HARRY L. ROQUE, JR., JOEL R. BUTUYAN, ROMEL R. BAGARES, ALLAN JONES F. LARDIZABAL, GILBERT T. ANDRES, IMMACULADA D. GARCIA, ERLINDA T. MERCADO, FRANCISCO A. ALCUAZ, MA. AZUCENA P. MACEDA, and ALVIN A. PETERS Vs. COMMISSION ON ELECTIONS, Represented by HON. CHAIRMAN JOSE MELO, COMELEC SPECIAL BIDS and AWARDS COMMITTEE, represented by its CHAIRMAN HON. FERDINAND RAFANAN, DEPARTMENT OF BUDGET and MANAGEMENT, represented by HON. ROLANDO ANDAYA, TOTAL INFORMATION MANAGEMENT CORPORATION and SMARTMATIC INTERNATIONAL CORPORATION, G.R. No. 188456, FEBRUARY 10, 2010; with accompanying case: PETE QUIRINO-QUADRA vs. SENATE OF THE PHILIPPINES, represented by its President, JUAN PONCE ENRILE, G.R. No. 188456, FEBRUARY 10, 2010.
Re: Pars. (f) and (g), Section 6 of Republic Act No. (RA) 8436, or the Election Modernization Act, as amended by RA 9369.
Decretal : DECISION, dated September 10, 2009, denying the petitions.
“x x x.
A view has been advanced regarding the susceptibility of the AES to hacking, just like the voting machines used in certain precincts in Florida, USA in the Gore-Bush presidential contests. However, an analysis of post-election reports on the voting system thus used in the US during the period material and the AES to be utilized in the 2010 automation project seems to suggest stark differences between the two systems. The first relates to the Source Code, defined in RA 9369 as human readable instructions that define what the computer equipment will do. The Source Code for the 2010 AES shall be available and opened for review by political parties, candidates and the citizens arms or their representatives; whereas in the US precincts aforementioned, the Source Code was alleged to have been kept secret by the machine manufacture company, thus keeping the American public in the dark as to how exactly the machines counted their votes. And secondly, in the AES, the PCOS machines found in the precincts will also be the same device that would tabulate and canvass the votes; whereas in the US, the machines in the precincts did not count the votes. Instead the votes cast appeared to have been stored in a memory card that was brought to a counting center at the end of the day. As a result, the hacking and cheating may have possibly occurred at the counting center.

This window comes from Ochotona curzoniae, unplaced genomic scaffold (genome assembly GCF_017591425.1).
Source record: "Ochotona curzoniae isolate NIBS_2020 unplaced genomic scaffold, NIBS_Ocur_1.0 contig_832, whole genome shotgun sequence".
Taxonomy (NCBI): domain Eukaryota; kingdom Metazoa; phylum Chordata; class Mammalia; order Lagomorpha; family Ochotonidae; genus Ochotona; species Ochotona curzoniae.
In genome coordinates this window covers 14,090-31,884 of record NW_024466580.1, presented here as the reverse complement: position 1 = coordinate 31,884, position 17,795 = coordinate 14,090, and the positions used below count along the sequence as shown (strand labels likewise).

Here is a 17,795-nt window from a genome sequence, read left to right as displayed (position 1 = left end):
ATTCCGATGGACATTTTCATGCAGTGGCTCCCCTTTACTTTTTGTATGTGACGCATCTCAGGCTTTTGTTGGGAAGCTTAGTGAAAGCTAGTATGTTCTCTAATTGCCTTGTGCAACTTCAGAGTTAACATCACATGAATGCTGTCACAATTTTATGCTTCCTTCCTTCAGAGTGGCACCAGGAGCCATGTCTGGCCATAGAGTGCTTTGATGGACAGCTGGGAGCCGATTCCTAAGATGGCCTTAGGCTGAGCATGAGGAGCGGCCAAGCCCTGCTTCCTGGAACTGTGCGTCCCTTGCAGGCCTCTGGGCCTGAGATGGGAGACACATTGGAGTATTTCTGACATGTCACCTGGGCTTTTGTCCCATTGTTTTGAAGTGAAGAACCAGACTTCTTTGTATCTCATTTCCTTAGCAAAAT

Additionally, with the AES, the possibility of system hacking is very slim. The PCOS machines are only online when they transmit the results, which would only take around one to two minutes. In order to hack the system during this tiny span of vulnerability, a super computer would be required. Noteworthy also is the fact that the memory card to be used during the elections is encrypted and read-only meaning no illicit program can be executed or introduced into the memory card.
Therefore, even though the AES has its flaws, Comelec and Smartmatic have seen to it that the system is well-protected with sufficient security measures in order to ensure honest elections.
And as indicated earlier, the joint venture provider has formulated and put in place a continuity and back-up plans that would address the understandable apprehension of a failure of elections in case the machines falter during the actual election. This over-all fall-back strategy includes the provisions for 2,000 spare PCOS machines on top of the 80,000 units assigned to an equal number precincts throughout the country. The continuity and back-up plans seek to address the following eventualities:(1) The PCOS fails to scan ballots; (2) The PCOS scans the ballots, but fails to print election returns (ERs); and/or (3) The PCOS prints but fails to transmit the ERs. In the event item #1 occurs, a spare PCOS, if available, will be brought in or, if not available, the PCOS of another precinct (PCOS 2 for clarity), after observing certain defined requirements, shall be used. Should all the PCOS machines in the entire municipality/city fail, manual counting of the paper ballots and the manual accomplishment of ERs shall be resorted to in accordance with Comelec promulgated rules on appreciation of automated ballots. In the event item #2 occurs where the PCOS machines fail to print ERs, the use of spare PCOS and the transfer of PCOS-2 shall be effected. Manual counting of ERs shall be resorted to also if all PCOS fails in the entire municipality. And should eventuality #3 transpire, the following back-up options, among others, may be availed of: bringing PCOS-1 to the nearest precinct or polling center which has a functioning transmission facility; inserting transmission cable of functioning transmission line to PCOS-1 and transmitting stored data from PCOS-1 using functioning transmission facility.
The disruption of the election process due to machine breakdown or malfunction may be limited to a precinct only or could affect an entire municipal/city. The worst case scenario of course would be the wholesale breakdown of the 82,000 PCOS machines. Nonetheless, even in this most extreme case, failure of all the machines would not necessarily translate into failure of elections. Manual count tabulation and transmission, as earlier stated, can be done, PCOS being a paper-ballot technology. If the machine fails for whatever reason, the paper ballots would still be there for the hand counting of the votes, manual tabulation and transmission of the ERs. Failure of elections consequent to voting machines failure would, in fine, be a very remote possibility.
X x x.”